The Reason Kevin Smith Barely Speaks In Clerks

Kevin Smith is not usually what you would call a man of few words ... except when it comes to his long-running character, Silent Bob, who first appeared in the filmmaker's low-budget directorial debut, "Clerks."

Since breaking onto the scene as an independent filmmaker with "Clerks" in 1994, Smith has gone on to have a career in other mediums, including comics and podcasting. In fact, he hosts several podcasts, and a quick perusal of his official YouTube channel shows that episodes regularly run two or three hours, about the length of a movie. Smith and his co-hosts and guests clearly have the gift of gab, and he's also stood on stage and told stories for hours in his "Evening with Kevin Smith" series of Q&A sessions at colleges around the U.S., as well as San Diego Comic-Con.

You wouldn't necessarily peg Kevin Smith as the first choice to play the silent type, and, it turns out, Silent Bob wasn't actually his first choice of roles in "Clerks." While speaking to The Guardian for a 25th-anniversary "Clerks" retrospective, Smith explained:

"The main character – Dante, the slacker who is trapped but thinks he's meant for something else – was based on me. Randal was Bryan Johnson, my friend who worked with me at Quick Stop Groceries and RST Video, where we shot the film. He didn't give a f**k about what anyone thought. He would fight with people, make fun of them to their face. He was the guy I secretly wished to be. I was going to play Randal, then I realized I couldn't memorize dialogue. So I took the role that had none – Silent Bob – and Brian O'Halloran played Dante."

Silent Bob Speaks

In the same retrospective, Smith revealed that he and his cast and crew shot "Clerks" after hours in the store where he actually worked, filming from 11:00 P.M. to 6:00 A.M. with the shutters closed (which is why the front window remains closed in the movie). It was already a big undertaking for a first-time filmmaker, and Smith was wearing many hats, in that he wrote, directed, co-produced, and co-edited "Clerks" himself. Adding the supporting role of Randall to that workload, along with his day job as a real clerk at that same convenience store, would have been a lot for anyone to juggle.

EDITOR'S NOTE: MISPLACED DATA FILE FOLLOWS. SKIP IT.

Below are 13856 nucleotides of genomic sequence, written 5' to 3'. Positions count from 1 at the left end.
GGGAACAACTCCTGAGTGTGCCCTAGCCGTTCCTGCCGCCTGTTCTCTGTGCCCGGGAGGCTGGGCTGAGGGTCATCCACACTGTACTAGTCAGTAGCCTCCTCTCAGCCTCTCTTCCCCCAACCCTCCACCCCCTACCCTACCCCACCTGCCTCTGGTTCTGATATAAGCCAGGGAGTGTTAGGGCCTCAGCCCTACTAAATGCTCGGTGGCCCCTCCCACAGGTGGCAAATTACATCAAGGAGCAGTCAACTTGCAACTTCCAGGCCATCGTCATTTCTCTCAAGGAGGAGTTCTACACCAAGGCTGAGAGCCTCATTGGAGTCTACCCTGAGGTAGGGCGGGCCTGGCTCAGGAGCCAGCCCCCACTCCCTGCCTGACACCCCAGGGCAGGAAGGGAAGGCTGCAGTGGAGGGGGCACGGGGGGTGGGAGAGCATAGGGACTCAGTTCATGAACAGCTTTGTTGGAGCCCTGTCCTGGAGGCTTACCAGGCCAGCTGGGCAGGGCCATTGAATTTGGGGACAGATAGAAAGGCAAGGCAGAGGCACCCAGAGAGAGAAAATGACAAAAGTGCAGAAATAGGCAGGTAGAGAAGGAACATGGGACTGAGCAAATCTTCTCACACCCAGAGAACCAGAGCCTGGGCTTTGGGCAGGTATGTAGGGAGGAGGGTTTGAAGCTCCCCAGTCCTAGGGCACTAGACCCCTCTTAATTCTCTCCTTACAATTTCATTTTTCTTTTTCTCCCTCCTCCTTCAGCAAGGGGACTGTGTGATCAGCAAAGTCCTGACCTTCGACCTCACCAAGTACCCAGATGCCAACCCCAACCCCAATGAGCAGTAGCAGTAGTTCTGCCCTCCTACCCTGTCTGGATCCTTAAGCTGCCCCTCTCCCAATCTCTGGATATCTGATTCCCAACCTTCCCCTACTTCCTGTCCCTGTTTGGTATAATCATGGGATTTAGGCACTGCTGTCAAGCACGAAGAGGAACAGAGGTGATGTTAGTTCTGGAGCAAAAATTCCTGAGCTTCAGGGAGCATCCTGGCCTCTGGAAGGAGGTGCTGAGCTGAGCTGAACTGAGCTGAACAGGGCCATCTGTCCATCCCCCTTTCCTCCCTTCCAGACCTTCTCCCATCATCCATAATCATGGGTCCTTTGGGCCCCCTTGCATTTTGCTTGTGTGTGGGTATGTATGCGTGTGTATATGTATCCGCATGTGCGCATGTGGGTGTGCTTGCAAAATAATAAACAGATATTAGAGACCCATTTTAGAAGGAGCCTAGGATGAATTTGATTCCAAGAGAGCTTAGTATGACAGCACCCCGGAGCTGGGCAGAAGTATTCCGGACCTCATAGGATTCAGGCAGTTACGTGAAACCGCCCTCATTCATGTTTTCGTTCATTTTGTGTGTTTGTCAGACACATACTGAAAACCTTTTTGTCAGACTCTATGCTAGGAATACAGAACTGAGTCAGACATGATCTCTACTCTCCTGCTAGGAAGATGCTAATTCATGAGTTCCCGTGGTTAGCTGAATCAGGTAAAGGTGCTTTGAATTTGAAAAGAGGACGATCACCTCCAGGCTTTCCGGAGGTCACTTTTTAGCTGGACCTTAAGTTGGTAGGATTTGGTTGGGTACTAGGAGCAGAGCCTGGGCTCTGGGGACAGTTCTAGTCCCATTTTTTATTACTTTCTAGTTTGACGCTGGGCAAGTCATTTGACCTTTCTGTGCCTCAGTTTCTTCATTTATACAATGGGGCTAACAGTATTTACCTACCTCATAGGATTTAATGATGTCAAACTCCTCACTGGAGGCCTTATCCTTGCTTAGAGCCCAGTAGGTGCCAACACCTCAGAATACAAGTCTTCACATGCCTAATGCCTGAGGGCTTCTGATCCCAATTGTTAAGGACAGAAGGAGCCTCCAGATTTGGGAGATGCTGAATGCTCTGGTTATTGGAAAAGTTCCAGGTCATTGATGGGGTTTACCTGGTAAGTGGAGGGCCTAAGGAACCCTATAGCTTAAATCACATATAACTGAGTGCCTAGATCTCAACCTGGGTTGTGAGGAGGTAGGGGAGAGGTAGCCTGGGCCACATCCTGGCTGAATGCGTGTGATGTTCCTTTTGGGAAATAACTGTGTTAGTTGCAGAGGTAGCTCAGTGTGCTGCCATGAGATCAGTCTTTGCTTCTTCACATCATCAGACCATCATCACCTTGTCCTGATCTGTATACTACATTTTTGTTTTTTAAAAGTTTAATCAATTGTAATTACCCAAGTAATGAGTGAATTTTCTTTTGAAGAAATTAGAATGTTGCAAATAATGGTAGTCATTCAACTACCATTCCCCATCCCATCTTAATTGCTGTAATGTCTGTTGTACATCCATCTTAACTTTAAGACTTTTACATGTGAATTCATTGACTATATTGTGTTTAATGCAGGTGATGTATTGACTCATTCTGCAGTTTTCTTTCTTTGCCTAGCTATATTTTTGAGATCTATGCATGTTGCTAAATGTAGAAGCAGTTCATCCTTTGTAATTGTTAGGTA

In addition to a key moment at the end of "Clerks" and a great throwaway line in "Mallrats," Silent Bob would most significantly break his silence in 1997 via Smith's third film, "Chasing Amy." While chewing his fingernails in a diner, he would use an utterance of the film's title to segue into a whole monologue. By then, Smith was able to memorize dialogue better than he was when he was first starting out. In 2005, he even published a book called, "Silent Bob Speaks." 

The Library of Congress added "Clerks" to the National Film Registry in 2019, thereby minting it as an American movie classic that is "culturally, historically, or aesthetically significant." Smith may not have gotten to play Randall or say many lines, but with "Clerks," his overall efforts as a filmmaker still paid off. We'll see if they'll continue to pay off when the forthcoming "Clerks III" rolls around.